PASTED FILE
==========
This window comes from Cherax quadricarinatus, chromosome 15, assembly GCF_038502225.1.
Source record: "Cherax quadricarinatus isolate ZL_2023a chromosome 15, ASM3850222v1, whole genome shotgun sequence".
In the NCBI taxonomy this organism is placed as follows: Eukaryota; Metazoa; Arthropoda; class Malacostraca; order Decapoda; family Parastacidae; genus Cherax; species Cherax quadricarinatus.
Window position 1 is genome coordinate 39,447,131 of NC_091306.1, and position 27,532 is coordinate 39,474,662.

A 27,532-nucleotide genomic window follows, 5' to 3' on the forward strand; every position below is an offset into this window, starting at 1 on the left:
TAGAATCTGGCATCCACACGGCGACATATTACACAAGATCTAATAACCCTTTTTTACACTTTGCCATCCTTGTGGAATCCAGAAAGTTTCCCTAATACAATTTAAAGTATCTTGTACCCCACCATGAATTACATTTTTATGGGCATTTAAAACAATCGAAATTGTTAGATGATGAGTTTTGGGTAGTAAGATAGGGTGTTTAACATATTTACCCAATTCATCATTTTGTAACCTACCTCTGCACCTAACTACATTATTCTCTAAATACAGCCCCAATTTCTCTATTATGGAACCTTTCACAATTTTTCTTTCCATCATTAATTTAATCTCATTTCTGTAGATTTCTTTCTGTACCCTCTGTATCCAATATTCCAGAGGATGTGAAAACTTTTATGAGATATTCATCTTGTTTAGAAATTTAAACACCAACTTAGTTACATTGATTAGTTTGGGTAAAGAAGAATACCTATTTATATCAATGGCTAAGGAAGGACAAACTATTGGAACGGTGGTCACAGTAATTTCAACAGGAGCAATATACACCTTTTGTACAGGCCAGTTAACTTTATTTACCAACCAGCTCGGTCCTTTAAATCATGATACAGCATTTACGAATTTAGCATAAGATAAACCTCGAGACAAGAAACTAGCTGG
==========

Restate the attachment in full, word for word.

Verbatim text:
This window comes from Cherax quadricarinatus, chromosome 15, assembly GCF_038502225.1.
Source record: "Cherax quadricarinatus isolate ZL_2023a chromosome 15, ASM3850222v1, whole genome shotgun sequence".
In the NCBI taxonomy this organism is placed as follows: Eukaryota; Metazoa; Arthropoda; class Malacostraca; order Decapoda; family Parastacidae; genus Cherax; species Cherax quadricarinatus.
Window position 1 is genome coordinate 39,447,131 of NC_091306.1, and position 27,532 is coordinate 39,474,662.

A 27,532-nucleotide genomic window follows, 5' to 3' on the forward strand; every position below is an offset into this window, starting at 1 on the left:
TAGAATCTGGCATCCACACGGCGACATATTACACAAGATCTAATAACCCTTTTTTACACTTTGCCATCCTTGTGGAATCCAGAAAGTTTCCCTAATACAATTTAAAGTATCTTGTACCCCACCATGAATTACATTTTTATGGGCATTTAAAACAATCGAAATTGTTAGATGATGAGTTTTGGGTAGTAAGATAGGGTGTTTAACATATTTACCCAATTCATCATTTTGTAACCTACCTCTGCACCTAACTACATTATTCTCTAAATACAGCCCCAATTTCTCTATTATGGAACCTTTCACAATTTTTCTTTCCATCATTAATTTAATCTCATTTCTGTAGATTTCTTTCTGTACCCTCTGTATCCAATATTCCAGAGGATGTGAAAACTTTTATGAGATATTCATCTTGTTTAGAAATTTAAACACCAACTTAGTTACATTGATTAGTTTGGGTAAAGAAGAATACCTATTTATATCAATGGCTAAGGAAGGACAAACTATTGGAACGGTGGTCACAGTAATTTCAACAGGAGCAATATACACCTTTTGTACAGGCCAGTTAACTTTATTTACCAACCAGCTCGGTCCTTTAAATCATGATACAGCATTTACGAATTTAGCATAAGATAAACCTCGAGACAAGAAACTAGCTGG